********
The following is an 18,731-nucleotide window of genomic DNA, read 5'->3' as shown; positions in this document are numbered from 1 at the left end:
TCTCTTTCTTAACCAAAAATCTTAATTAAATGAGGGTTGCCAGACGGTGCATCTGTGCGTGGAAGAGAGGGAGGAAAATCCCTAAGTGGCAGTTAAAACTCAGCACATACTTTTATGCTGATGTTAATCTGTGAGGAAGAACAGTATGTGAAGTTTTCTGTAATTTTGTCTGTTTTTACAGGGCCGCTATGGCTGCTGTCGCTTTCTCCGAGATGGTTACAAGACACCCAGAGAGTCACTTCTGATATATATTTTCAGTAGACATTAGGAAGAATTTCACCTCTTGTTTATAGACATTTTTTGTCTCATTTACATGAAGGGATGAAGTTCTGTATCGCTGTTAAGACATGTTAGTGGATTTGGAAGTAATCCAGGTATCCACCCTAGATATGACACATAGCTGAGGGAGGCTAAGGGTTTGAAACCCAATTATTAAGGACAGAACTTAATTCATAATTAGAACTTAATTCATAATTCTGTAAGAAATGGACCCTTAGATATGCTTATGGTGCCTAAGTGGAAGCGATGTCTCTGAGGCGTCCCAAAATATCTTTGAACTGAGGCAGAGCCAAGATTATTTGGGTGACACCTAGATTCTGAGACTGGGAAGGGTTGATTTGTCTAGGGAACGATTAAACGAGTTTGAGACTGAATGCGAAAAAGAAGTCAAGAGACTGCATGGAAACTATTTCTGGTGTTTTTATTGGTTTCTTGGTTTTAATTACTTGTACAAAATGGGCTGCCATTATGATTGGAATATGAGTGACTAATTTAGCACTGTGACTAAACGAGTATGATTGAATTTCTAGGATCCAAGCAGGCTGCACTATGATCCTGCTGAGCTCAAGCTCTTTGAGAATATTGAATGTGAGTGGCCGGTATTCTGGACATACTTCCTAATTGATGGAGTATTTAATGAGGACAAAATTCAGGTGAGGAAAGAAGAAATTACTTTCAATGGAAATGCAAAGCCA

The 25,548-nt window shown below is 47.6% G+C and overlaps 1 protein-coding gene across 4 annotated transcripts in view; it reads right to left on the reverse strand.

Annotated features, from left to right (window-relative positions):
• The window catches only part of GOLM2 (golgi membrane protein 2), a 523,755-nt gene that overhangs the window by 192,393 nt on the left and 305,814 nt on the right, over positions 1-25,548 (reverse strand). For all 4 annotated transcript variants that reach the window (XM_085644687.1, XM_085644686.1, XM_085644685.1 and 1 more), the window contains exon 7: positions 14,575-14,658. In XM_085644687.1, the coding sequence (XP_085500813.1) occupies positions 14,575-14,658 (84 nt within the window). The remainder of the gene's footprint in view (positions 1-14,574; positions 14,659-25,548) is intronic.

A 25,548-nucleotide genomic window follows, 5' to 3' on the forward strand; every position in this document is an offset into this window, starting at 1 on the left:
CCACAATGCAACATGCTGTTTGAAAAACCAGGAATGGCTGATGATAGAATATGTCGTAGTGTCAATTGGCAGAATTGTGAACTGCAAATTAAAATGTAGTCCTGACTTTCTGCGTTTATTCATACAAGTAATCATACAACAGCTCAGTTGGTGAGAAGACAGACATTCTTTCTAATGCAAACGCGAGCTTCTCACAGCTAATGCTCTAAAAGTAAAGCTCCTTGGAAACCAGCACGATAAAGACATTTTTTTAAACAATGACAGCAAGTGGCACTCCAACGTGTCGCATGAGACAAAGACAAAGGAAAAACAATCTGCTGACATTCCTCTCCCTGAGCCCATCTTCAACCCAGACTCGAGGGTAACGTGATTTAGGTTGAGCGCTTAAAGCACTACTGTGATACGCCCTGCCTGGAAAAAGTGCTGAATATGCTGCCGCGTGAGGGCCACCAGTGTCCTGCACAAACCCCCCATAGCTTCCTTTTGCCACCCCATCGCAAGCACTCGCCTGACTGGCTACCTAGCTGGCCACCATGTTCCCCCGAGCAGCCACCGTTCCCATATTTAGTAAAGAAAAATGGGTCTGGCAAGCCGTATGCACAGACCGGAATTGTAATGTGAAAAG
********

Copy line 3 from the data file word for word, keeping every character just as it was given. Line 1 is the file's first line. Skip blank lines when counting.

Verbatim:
The 25,548-nt window shown below is 47.6% G+C and overlaps 1 protein-coding gene across 4 annotated transcripts in view; it reads right to left on the reverse strand.